By Pfc. Christopher Stevenson, 10th Special Forces Group (Airborne) Public AffairsJuly 12, 2017
FORT CARSON, Colo. -- At the 10th Special Forces Group (Airborne)'s Special Operations Advanced Mountaineering School, known as SOAMS, Green Berets are trained to survive in mountainous regions, and the skills they learn enable them to carry out difficult and dangerous mountain warfare operations across the globe.
During the mountaineering school's featured summer course, the Senior Mountaineering Course, students learn these critical skills over a seven week period. At the end of the course, participants demonstrate their mountain warfare skills and must pass a final test during a culminating exercise before they can claim the title of Senior Mountaineers.
A recent SMC iteration's final test featured students verifying their newly acquired skills by taking on leadership roles to train mountaineering skills and tactics to a group of untrained Soldiers.
An SMC Instructor for SOAMS said the culminating exercise was especially important because it was the first time the course's students would be leading Soldiers instead of being led by the course cadre.
"After this, students can take partnered forces and move them up, over, and through mountainous terrain to conduct military operations," he said.
Missions like this are at the core of Special Operation Forces' role in national defense. Through an indigenous approach, Operational Detachment-Alpha teams enable partner forces by living, training, and fighting alongside their counterparts.
The students' objective for the culminating exercise was to establish an observation point on the top of a local peak, perform a direct action strike against a high-value target, then safely move to the exfiltration point on the other side of the mountain -- all while working with an untrained force.
One SOAMS instructor said that this type of mission is common for Special Operations Forces.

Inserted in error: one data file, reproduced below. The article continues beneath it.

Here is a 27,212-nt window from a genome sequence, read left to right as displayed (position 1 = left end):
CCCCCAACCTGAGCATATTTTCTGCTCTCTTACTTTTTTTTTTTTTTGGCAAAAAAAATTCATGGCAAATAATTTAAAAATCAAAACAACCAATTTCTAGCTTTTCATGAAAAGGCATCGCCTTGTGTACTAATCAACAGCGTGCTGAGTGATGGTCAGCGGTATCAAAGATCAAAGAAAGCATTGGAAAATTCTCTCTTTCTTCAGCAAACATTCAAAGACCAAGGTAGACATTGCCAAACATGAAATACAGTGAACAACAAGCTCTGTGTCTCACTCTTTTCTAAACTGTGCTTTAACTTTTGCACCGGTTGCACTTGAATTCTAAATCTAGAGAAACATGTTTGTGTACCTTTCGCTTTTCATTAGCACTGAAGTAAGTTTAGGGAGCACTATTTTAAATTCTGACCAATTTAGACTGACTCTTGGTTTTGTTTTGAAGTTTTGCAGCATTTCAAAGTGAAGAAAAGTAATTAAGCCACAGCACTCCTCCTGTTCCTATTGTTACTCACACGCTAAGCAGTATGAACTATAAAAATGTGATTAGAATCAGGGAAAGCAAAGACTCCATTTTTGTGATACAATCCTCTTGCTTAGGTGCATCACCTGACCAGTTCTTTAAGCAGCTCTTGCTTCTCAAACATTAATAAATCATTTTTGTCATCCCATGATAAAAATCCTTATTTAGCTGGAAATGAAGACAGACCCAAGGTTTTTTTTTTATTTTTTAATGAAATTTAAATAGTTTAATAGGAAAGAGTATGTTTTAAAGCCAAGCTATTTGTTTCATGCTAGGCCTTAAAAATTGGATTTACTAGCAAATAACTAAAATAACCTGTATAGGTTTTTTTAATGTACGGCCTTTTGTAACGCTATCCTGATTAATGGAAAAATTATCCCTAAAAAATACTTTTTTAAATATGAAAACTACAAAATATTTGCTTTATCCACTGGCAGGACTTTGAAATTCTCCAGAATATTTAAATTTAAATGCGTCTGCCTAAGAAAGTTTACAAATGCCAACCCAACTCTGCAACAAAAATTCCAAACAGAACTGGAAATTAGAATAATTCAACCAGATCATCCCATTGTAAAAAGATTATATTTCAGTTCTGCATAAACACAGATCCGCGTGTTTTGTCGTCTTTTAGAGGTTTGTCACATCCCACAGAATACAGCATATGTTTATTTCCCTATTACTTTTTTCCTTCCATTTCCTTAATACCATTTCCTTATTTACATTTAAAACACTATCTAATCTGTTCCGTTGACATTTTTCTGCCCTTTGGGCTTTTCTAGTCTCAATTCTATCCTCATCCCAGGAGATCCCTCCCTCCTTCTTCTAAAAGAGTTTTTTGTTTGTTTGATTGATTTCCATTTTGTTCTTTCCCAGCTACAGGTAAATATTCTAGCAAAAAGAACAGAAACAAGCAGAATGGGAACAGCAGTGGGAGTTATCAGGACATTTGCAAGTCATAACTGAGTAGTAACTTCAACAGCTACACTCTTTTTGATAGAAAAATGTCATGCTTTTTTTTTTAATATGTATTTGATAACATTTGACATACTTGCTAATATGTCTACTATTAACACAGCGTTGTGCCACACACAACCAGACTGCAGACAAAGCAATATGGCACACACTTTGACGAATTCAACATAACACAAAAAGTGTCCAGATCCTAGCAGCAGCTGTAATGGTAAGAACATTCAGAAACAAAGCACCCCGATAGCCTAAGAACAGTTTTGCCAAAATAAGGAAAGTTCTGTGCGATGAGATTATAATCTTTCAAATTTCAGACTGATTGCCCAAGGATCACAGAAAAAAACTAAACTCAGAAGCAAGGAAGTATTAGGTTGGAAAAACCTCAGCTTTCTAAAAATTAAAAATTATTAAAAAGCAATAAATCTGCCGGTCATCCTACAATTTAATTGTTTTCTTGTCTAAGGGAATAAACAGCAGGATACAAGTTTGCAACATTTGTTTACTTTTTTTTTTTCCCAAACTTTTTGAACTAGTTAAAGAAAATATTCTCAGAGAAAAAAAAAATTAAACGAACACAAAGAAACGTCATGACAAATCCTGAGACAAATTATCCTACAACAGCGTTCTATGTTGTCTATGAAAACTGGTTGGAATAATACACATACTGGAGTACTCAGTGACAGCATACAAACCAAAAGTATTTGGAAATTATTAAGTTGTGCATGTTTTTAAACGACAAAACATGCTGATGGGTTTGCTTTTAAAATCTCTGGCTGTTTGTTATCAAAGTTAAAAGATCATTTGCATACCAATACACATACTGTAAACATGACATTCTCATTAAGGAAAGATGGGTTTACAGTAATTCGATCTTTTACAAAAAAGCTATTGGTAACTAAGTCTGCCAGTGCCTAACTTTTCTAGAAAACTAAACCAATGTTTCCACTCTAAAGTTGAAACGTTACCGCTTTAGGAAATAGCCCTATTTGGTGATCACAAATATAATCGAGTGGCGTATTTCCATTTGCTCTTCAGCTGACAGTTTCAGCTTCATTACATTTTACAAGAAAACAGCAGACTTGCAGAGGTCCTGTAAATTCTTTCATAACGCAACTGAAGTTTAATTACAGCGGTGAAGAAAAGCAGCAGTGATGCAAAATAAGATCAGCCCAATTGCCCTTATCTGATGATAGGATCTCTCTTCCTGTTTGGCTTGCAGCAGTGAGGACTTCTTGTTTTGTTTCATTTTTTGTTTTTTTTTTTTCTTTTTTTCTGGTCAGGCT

"All throughout the world, SF teams deploy and typically work with a partner force," he said. "That partner force may or may not know as much as you do when operating in mountainous environments. So as an ODA, you have to maximize their ability by training them, and possibly leading them through mountainous terrain."
Training, advising and assisting partner forces so that they have the necessary skills and tools to be self-sufficient is at the heart of what Special Operations Forces do on a regular basis.
"The whole point of Special Forces," one student said, "is to work ourselves out of a job. There's no point in us just continuing to bring these guys along as much as we feel comfortable."
A key component of what made the culminating exercise unique was the presence of untrained troops. They simulated what the students could be asked to do as Senior Mountaineers in Iraq, Afghanistan, and beyond -- leading a force with little to no mountaineering experience through difficult mountainous terrain during a military operation.
"The fact that we're working with an untrained troop, there's a lot more that comes into play," one student said.
The students developed a day-long training program to familiarize the untrained Soldiers with the types of tasks they might have to complete during the mission, including proper knot tying, safely navigating a fixed line rope for moving up and down difficult terrain, and rappelling down the side of a cliff.
The culminating exercise itself began with a 5 a.m. infiltration at the base of Colorado's Ten Mile Range, west of Fort Carson. From there, the element moved up the side of the mountain across rocky and unstable terrain until they reached a peak at nearly 13,600 feet.
After observing their target, the Soldiers called in a notional airstrike to destroy it, and then headed back down the opposite side.
During their movement to the exfiltration point, the element received word that a helicopter had crashed in their vicinity and that would need to recover the pilot -- another critical capability that Special Operations Forces provide.
By the time they finished for the evening, the students and their untrained force had climbed and traversed the difficult terrain for nearly 20 hours.
"Having these untrained troops in the CULEX has been paramount," one student said.
The successful completion of the exercise meant that all of the SMC students would graduate and become Senior Mountaineers before heading back to their ODAs. Now, these Soldiers qualified to safely and quickly lead their teams through any mountain mission.
"Now, we expect them to teach and lead," one instructor said. "They leave the school with not just the mountaineering skills, but also the skills to lead untrained troops on missions that run the full range of unconventional warfare, counter-insurgency, foreign internal defense, and they're going to be able to explain to the commander the abilities and limitations of that element in a mountain environment."